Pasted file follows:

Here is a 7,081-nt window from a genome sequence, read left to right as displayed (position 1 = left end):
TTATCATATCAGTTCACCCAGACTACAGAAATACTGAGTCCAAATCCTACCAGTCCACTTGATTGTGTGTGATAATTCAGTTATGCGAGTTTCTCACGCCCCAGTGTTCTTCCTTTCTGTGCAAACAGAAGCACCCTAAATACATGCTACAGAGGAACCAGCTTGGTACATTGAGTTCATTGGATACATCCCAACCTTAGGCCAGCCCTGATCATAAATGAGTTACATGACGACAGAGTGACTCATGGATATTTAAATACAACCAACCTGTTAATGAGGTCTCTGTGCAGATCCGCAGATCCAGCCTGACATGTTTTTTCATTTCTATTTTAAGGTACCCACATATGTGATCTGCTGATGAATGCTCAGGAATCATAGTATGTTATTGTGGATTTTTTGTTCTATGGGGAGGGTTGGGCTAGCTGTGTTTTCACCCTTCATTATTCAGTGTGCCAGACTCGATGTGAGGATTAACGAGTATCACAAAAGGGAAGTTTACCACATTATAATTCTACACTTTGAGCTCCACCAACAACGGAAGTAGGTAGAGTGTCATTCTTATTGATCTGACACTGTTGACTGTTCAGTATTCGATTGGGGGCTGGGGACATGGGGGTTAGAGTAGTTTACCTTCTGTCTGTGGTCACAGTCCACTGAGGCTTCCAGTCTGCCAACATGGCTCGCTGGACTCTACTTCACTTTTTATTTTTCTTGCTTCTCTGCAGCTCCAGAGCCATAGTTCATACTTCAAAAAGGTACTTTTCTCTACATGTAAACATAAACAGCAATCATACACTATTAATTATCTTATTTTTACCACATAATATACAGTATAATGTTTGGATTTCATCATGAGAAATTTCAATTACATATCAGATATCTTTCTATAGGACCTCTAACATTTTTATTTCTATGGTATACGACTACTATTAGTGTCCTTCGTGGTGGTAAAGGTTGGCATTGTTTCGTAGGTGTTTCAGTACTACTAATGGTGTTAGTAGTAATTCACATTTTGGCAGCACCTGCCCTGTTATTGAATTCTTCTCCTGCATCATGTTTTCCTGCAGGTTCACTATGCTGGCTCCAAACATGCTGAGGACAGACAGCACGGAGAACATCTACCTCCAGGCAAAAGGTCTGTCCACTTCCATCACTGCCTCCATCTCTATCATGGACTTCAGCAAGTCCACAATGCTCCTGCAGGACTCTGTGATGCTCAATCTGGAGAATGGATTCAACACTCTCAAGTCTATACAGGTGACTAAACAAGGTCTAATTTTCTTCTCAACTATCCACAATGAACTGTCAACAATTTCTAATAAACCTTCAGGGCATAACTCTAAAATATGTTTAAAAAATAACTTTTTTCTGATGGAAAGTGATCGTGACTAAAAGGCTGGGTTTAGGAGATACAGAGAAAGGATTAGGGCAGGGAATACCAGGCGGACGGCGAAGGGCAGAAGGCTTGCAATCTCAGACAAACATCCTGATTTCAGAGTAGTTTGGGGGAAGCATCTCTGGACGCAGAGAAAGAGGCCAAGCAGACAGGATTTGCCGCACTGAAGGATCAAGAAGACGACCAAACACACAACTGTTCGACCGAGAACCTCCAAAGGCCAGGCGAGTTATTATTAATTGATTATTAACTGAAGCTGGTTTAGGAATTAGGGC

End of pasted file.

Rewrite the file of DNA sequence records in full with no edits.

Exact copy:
Here is a 7,081-nt window from a genome sequence, read left to right as displayed (position 1 = left end):
TTATCATATCAGTTCACCCAGACTACAGAAATACTGAGTCCAAATCCTACCAGTCCACTTGATTGTGTGTGATAATTCAGTTATGCGAGTTTCTCACGCCCCAGTGTTCTTCCTTTCTGTGCAAACAGAAGCACCCTAAATACATGCTACAGAGGAACCAGCTTGGTACATTGAGTTCATTGGATACATCCCAACCTTAGGCCAGCCCTGATCATAAATGAGTTACATGACGACAGAGTGACTCATGGATATTTAAATACAACCAACCTGTTAATGAGGTCTCTGTGCAGATCCGCAGATCCAGCCTGACATGTTTTTTCATTTCTATTTTAAGGTACCCACATATGTGATCTGCTGATGAATGCTCAGGAATCATAGTATGTTATTGTGGATTTTTTGTTCTATGGGGAGGGTTGGGCTAGCTGTGTTTTCACCCTTCATTATTCAGTGTGCCAGACTCGATGTGAGGATTAACGAGTATCACAAAAGGGAAGTTTACCACATTATAATTCTACACTTTGAGCTCCACCAACAACGGAAGTAGGTAGAGTGTCATTCTTATTGATCTGACACTGTTGACTGTTCAGTATTCGATTGGGGGCTGGGGACATGGGGGTTAGAGTAGTTTACCTTCTGTCTGTGGTCACAGTCCACTGAGGCTTCCAGTCTGCCAACATGGCTCGCTGGACTCTACTTCACTTTTTATTTTTCTTGCTTCTCTGCAGCTCCAGAGCCATAGTTCATACTTCAAAAAGGTACTTTTCTCTACATGTAAACATAAACAGCAATCATACACTATTAATTATCTTATTTTTACCACATAATATACAGTATAATGTTTGGATTTCATCATGAGAAATTTCAATTACATATCAGATATCTTTCTATAGGACCTCTAACATTTTTATTTCTATGGTATACGACTACTATTAGTGTCCTTCGTGGTGGTAAAGGTTGGCATTGTTTCGTAGGTGTTTCAGTACTACTAATGGTGTTAGTAGTAATTCACATTTTGGCAGCACCTGCCCTGTTATTGAATTCTTCTCCTGCATCATGTTTTCCTGCAGGTTCACTATGCTGGCTCCAAACATGCTGAGGACAGACAGCACGGAGAACATCTACCTCCAGGCAAAAGGTCTGTCCACTTCCATCACTGCCTCCATCTCTATCATGGACTTCAGCAAGTCCACAATGCTCCTGCAGGACTCTGTGATGCTCAATCTGGAGAATGGATTCAACACTCTCAAGTCTATACAGGTGACTAAACAAGGTCTAATTTTCTTCTCAACTATCCACAATGAACTGTCAACAATTTCTAATAAACCTTCAGGGCATAACTCTAAAATATGTTTAAAAAATAACTTTTTTCTGATGGAAAGTGATCGTGACTAAAAGGCTGGGTTTAGGAGATACAGAGAAAGGATTAGGGCAGGGAATACCAGGCGGACGGCGAAGGGCAGAAGGCTTGCAATCTCAGACAAACATCCTGATTTCAGAGTAGTTTGGGGGAAGCATCTCTGGACGCAGAGAAAGAGGCCAAGCAGACAGGATTTGCCGCACTGAAGGATCAAGAAGACGACCAAACACACAACTGTTCGACCGAGAACCTCCAAAGGCCAGGCGAGTTATTATTAATTGATTATTAACTGAAGCTGGTTTAGGAATTAGGGC